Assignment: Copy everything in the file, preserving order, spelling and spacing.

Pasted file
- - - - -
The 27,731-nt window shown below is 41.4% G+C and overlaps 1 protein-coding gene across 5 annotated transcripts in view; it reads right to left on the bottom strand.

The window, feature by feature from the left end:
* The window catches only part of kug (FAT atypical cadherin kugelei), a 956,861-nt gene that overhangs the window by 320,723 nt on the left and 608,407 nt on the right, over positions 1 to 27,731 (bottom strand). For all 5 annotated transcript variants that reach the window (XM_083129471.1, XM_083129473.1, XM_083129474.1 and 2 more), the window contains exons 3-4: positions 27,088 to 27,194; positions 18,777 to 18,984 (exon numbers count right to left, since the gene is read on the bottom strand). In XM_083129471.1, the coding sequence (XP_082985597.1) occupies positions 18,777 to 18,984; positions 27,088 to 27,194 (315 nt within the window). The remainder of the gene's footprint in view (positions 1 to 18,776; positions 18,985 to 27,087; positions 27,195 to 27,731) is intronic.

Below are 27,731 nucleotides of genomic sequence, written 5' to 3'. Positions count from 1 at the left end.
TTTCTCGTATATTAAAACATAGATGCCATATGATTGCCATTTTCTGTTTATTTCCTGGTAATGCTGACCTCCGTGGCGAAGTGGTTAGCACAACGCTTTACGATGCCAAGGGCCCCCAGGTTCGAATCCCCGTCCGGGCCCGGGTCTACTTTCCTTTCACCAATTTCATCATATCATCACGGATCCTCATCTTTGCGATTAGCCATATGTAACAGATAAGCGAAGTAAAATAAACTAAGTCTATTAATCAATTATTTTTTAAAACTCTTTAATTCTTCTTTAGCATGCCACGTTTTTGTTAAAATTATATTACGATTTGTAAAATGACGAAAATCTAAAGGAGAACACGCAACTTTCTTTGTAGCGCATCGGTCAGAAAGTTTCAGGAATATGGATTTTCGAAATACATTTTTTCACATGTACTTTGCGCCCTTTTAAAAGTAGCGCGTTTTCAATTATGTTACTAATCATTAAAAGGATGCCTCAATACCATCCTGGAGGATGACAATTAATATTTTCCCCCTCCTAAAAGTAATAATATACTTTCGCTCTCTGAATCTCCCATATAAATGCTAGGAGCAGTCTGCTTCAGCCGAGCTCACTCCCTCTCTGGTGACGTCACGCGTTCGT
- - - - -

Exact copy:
The 27,731-nt window shown below is 41.4% G+C and overlaps 1 protein-coding gene across 5 annotated transcripts in view; it reads right to left on the bottom strand.

The window, feature by feature from the left end:
* The window catches only part of kug (FAT atypical cadherin kugelei), a 956,861-nt gene that overhangs the window by 320,723 nt on the left and 608,407 nt on the right, over positions 1 to 27,731 (bottom strand). For all 5 annotated transcript variants that reach the window (XM_083129471.1, XM_083129473.1, XM_083129474.1 and 2 more), the window contains exons 3-4: positions 27,088 to 27,194; positions 18,777 to 18,984 (exon numbers count right to left, since the gene is read on the bottom strand). In XM_083129471.1, the coding sequence (XP_082985597.1) occupies positions 18,777 to 18,984; positions 27,088 to 27,194 (315 nt within the window). The remainder of the gene's footprint in view (positions 1 to 18,776; positions 18,985 to 27,087; positions 27,195 to 27,731) is intronic.

Below are 27,731 nucleotides of genomic sequence, written 5' to 3'. Positions count from 1 at the left end.
TTTCTCGTATATTAAAACATAGATGCCATATGATTGCCATTTTCTGTTTATTTCCTGGTAATGCTGACCTCCGTGGCGAAGTGGTTAGCACAACGCTTTACGATGCCAAGGGCCCCCAGGTTCGAATCCCCGTCCGGGCCCGGGTCTACTTTCCTTTCACCAATTTCATCATATCATCACGGATCCTCATCTTTGCGATTAGCCATATGTAACAGATAAGCGAAGTAAAATAAACTAAGTCTATTAATCAATTATTTTTTAAAACTCTTTAATTCTTCTTTAGCATGCCACGTTTTTGTTAAAATTATATTACGATTTGTAAAATGACGAAAATCTAAAGGAGAACACGCAACTTTCTTTGTAGCGCATCGGTCAGAAAGTTTCAGGAATATGGATTTTCGAAATACATTTTTTCACATGTACTTTGCGCCCTTTTAAAAGTAGCGCGTTTTCAATTATGTTACTAATCATTAAAAGGATGCCTCAATACCATCCTGGAGGATGACAATTAATATTTTCCCCCTCCTAAAAGTAATAATATACTTTCGCTCTCTGAATCTCCCATATAAATGCTAGGAGCAGTCTGCTTCAGCCGAGCTCACTCCCTCTCTGGTGACGTCACGCGTTCGT